Editor's Pick: Introducing SVART, Hanoi's Newest Art Collective

To say SVART is an international organization is an understatement. It is, in a sense, the entire point of the project.
November 07, 2022 | 15:58

In popular expat neighborhoods like Hanoi's Tay Ho district, it is quite easy to find a cheap bar, fancy restaurant, or a groovy nightclub that is happy to cater to foreigners. However, finding an art gallery filled with expat art is quite a challenge. In theory, it should be quite easy to find; creative expats from across the world come to Hanoi to teach ESL while pursuing their artistic passions. As an expat myself, I know I can find a handful of foreign creatives at any bia hoi. They either have their nose in a sketchbook or are enwrapped in deep conversations about past and future projects.

No doubt there is creative energy amongst Hanoi's expats but until now, no one has been able to harness that energy into a close network for artistic collaboration. Fortunately, SVART has recently come into existence, answering Hanoi's need for to further showcase expat art.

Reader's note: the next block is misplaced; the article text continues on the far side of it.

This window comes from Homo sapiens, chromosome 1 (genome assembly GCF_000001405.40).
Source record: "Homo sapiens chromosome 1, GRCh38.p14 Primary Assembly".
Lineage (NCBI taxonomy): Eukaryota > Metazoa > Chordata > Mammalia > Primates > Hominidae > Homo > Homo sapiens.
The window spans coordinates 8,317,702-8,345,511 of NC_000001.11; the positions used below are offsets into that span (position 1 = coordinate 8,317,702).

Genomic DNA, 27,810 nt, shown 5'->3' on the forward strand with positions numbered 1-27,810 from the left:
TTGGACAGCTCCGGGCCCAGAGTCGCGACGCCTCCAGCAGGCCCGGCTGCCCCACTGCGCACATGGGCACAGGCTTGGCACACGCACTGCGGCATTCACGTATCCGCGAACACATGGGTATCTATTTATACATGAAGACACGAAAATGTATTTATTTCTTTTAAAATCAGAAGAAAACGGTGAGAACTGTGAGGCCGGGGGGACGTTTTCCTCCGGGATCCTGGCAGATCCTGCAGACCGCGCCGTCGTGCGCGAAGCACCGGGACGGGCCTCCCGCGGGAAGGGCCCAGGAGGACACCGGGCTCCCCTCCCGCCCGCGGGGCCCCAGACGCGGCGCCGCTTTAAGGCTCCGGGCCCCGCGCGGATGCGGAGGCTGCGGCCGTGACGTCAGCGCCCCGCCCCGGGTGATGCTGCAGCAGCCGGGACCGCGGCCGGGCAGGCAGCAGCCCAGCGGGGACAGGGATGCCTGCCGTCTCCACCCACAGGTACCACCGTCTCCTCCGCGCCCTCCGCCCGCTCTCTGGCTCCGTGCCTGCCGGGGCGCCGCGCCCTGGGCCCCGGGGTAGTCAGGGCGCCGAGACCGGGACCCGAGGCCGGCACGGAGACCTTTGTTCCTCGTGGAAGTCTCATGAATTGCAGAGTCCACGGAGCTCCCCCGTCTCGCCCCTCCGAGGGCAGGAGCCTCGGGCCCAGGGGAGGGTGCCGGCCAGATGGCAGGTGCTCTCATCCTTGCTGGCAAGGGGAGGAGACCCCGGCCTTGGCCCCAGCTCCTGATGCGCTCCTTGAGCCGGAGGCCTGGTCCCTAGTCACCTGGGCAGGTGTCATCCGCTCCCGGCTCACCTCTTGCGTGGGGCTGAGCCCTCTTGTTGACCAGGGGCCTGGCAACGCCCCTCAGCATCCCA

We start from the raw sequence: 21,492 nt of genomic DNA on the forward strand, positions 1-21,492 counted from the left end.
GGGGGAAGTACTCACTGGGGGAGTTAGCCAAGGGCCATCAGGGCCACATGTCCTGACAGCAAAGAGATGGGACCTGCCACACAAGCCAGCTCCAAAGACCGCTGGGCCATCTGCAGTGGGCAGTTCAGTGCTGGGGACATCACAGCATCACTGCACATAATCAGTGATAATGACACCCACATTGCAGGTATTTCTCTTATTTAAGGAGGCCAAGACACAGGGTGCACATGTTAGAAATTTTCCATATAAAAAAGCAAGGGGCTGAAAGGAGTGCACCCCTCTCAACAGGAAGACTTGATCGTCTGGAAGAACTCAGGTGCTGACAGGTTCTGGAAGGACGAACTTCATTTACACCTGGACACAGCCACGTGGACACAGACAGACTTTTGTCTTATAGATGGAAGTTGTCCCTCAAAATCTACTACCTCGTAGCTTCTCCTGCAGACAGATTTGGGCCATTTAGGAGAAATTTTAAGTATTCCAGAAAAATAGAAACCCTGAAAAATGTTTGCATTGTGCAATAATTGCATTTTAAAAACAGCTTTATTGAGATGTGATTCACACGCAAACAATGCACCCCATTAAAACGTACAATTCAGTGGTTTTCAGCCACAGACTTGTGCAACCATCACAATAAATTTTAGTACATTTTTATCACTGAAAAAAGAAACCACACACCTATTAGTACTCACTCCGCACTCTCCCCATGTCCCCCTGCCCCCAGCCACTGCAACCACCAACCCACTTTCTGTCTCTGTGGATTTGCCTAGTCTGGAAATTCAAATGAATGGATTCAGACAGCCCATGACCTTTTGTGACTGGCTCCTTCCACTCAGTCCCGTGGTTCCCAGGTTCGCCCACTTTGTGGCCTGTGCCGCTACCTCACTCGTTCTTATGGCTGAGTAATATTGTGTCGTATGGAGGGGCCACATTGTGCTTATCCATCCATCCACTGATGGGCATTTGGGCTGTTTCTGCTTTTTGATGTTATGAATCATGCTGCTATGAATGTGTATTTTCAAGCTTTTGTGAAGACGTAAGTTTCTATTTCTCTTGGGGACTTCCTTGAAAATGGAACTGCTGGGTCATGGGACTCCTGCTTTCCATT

SVART is an art collective set up by Italian expat Patrizio Mancuso and South African expat Marijke Tymbios. Their international partnership extends to the artists within their collective, consisting of both local Vietnamese and expat artists from around the world. As their organization grows, there is more work to be done but they wouldn't have it any other way.

I met Patrizio and Marijke at the Hanoi Social Club, in the midst of preparing for SVART's launch party. As we sit down for the interview, I see dozens of different art pieces surrounding us like a colorful audience. Next to the pieces are the names of creators from distant lands, amongst young Vietnamese talents. They are not grouped together by nationality but by aesthetics. As my eyes scan across the room, each piece seems to continue a multilingual conversation, depicting the wonderful diversity of Hanoi's art world.

“My mind is more active by when I'm surrounded by other artists,” says Patritzio, commenting on SVART's many international members.

“You get to meet people from Vietnam, Morocco, Lebanon,” adds Marijke. “All these different schools of thought.”

SVART: Hanoi's Newest Art Collective
Patrizio and Marijke reflect on their work over beers. Photo courtesy of Patrizio Mancuso.